Beneficial bacteria convert harmful chemicals from fish waste and food into less harmful compounds during this process. To keep your bacteria colonies safe, never clean your filter media with anything other than tank water and never replace all of your filter media at once.

Plants such as Cryptocoryne wendtii, produce more ammonia than fish in a planted tank setup, due to leaf droppings. It is critical to invest in a high-quality filtration unit, such as a canister filter, to keep algae outbreaks at bay in your aquarium.

– Flow

As this plant is best suited to slow-moving rivers and streams, it will thrive in aquariums with low to moderate flow. If necessary, the aquarist can use hardscape features such as rocks, driftwood, or ornaments to break up the water flow in the aquarium.

– Cryptocoryne Wendtii: CO2 Injection

Growing this hardy plant species does not necessitate the use of CO2. However, if you already have a planted aquarium with CO2, you can grow this plant in the same system and it will benefit them to some extent

A regular dose of a liquid carbon supplement, such as Seachem Excel, is a useful alternative to CO2 injection that could enhance the growth of these aquarium plants.

– Cryptocoryne Wendtii: Substrate

Proper substrate is required for the successful cultivation of Cryptocorynes. These plants grow in the wild on a variety of soils, ranging from sludge deposits to pebbles of various sizes. Quite often, the bottom of these rivers is covered with a thick layer of leaf debris of varying degrees of decomposition.

It is recommended that non-fatty clay and compound fertilisers — like tablets containing microelements and ferrum chelate that is digestible for plants — be added to the bottom substrate of a tank where your Cryptocoryne grows.

The majority of Cryptocoryne species have a dense, long, and branchy root system. As a result, the recommended thickness of the bottom substrate layer is 2.4 – 3.1 inches. With such substrate thickness, you must take additional precautions to prevent the formation of anaerobic zones.

– Cryptocoryne Wendtii: Temperature

Temperature in the environment is an important factor for Cryptocoryne plants. Cryptocoryne wendtii temperature ranges from 73 to 79 F (23 to 26 C). At that point, maintaining stable temperature conditions with minimal differences between night and day temperature values is critical.

This task is easily accomplished by using a heater with a thermostatic switch. Most species stop growing at water temperatures lower than 273 F, and prolonged exposure to even lower temperatures usually results in plant death.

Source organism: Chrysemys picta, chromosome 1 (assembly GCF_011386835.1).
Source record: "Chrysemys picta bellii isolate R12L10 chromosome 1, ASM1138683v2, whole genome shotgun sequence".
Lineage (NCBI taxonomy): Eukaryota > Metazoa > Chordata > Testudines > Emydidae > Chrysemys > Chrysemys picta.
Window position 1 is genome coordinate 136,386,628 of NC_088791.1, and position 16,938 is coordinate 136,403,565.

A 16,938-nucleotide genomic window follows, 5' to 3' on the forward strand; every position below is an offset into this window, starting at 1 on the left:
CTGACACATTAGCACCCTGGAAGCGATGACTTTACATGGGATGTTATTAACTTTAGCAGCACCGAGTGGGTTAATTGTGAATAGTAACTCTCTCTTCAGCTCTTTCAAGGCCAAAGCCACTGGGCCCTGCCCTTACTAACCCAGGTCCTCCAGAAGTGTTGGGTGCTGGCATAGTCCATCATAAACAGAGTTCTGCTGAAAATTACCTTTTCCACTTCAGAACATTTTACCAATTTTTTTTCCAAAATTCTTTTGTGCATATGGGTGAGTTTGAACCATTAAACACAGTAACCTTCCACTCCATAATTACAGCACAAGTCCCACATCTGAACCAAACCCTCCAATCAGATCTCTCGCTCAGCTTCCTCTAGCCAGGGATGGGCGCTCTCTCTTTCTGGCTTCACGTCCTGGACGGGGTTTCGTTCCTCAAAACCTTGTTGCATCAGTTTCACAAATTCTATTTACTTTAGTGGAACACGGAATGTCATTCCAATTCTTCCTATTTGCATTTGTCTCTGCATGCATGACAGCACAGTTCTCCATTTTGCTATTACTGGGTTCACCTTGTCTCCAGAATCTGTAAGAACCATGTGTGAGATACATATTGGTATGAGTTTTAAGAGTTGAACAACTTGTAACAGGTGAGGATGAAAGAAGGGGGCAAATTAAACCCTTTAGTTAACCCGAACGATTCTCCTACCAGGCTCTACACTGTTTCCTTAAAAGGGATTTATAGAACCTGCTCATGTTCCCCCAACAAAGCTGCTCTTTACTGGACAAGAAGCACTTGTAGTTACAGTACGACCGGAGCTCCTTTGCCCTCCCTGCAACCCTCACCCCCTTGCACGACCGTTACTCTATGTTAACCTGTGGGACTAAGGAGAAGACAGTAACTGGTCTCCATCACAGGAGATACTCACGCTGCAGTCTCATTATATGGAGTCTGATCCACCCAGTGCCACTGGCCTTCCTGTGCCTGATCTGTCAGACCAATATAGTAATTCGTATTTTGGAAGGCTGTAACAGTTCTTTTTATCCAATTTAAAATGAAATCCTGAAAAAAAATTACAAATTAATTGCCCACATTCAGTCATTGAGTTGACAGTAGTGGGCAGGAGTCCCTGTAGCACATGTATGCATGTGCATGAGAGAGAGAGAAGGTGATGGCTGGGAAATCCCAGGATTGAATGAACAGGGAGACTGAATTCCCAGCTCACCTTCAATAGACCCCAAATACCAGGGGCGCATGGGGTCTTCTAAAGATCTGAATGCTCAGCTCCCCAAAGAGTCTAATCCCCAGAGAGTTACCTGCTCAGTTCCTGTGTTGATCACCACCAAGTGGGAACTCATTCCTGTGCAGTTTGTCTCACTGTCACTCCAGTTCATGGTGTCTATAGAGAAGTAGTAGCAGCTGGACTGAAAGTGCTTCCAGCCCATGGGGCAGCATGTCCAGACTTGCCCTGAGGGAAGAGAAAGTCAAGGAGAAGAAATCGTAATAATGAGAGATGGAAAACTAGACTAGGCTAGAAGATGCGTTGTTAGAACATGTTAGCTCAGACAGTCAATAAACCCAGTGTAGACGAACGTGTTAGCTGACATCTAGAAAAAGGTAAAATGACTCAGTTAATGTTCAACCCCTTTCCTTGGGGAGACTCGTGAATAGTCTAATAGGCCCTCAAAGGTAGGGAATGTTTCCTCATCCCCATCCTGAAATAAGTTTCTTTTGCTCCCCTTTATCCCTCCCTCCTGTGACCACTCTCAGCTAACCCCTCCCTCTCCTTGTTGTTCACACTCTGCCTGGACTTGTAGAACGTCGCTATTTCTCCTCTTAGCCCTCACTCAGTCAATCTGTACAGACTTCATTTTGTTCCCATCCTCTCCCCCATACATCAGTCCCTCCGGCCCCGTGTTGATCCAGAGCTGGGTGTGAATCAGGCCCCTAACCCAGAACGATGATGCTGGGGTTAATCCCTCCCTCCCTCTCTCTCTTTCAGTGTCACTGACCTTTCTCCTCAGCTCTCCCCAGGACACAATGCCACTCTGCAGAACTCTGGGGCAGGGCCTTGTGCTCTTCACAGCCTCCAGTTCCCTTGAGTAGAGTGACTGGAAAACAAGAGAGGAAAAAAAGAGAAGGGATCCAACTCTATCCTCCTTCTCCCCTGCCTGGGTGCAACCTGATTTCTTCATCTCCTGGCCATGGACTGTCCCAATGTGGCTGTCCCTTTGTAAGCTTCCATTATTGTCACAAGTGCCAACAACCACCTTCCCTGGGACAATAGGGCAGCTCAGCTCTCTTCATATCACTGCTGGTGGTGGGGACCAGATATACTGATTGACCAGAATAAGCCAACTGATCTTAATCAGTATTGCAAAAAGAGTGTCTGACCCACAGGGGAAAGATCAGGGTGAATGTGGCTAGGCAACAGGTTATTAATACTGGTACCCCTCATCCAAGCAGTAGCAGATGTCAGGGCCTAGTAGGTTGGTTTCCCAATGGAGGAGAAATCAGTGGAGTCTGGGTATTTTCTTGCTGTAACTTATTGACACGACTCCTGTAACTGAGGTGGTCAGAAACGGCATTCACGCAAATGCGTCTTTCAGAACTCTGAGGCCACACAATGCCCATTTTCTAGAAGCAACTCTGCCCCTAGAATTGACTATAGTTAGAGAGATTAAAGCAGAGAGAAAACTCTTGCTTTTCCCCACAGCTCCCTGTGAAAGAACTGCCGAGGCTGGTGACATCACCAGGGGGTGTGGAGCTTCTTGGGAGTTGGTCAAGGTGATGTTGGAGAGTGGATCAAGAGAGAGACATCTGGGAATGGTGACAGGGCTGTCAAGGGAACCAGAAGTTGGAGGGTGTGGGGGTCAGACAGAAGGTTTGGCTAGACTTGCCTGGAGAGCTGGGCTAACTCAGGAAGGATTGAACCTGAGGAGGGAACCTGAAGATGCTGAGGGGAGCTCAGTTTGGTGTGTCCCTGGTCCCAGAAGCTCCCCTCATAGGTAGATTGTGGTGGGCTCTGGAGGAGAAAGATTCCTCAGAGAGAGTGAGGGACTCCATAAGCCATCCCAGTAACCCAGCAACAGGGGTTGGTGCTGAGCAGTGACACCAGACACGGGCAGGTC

– Cryptocoryne Wendtii: Water Level

The height of the water level is critical for successful cryptocorynes cultivation in a tank. As Cryptocoryne wendtii size is medium, the depth for water is considered to be between 7.8 and 11.8 inches (measured from the substrate to the water surface). Cryptocorynes exhibit brighter colouring in such heights of water than in high tanks completely filled with water.

A tank 39 to 47 inches long and 12.5 – 19.5 inches high is ideal for cultivation. This is due to the fact that most Cryptocoryne wendtii have a more ornamental appearance when planted in a large group, which is difficult to achieve in a short and narrow tank.

How To Set Up Your Aquarium Tank for Cryptocoryne Wendtii

These popular aquarium plants are hardy and adaptable, so they will thrive in the majority of freshwater aquarium setups. These cryptocoryne Wendtii can even be kept in small aquariums as small as a few gallons, depending on the variety.

Remember that the smaller your setup, the more difficult it is to maintain stable water conditions because parameters can change quickly.

The key is to provide enough open space and substrate at the tank’s bottom for them to grow a strong set of roots. Ideally, 2 – 3 inches of aquarium soil, sand, or gravel should be provided.


Cryptocoryne wendtii is a plant that all aquarists should think about cultivating. This high-maintenance species has a wide range of aquascaping applications and will thrive in a variety of lighting conditions. Following are some important points related to this plant:

  • The plant has a medium height, making it ideal for small tanks as it doesn’t grow to be too large.
  • The plant can easily survive in slightly basic or acidic water, but it will struggle in very hard water.
  • It doesn’t need CO2 injections.
  • The light requirements of this plant are low.
  • Make sure there is clean water. For this purpose, install a good filtration system, although Cryptocoryne wendtii can filter most of the harmful stuff on its own.
  • Make sure to provide open substrate to the plant.

After this comprehensive care guide, we can only wish you a happy planting!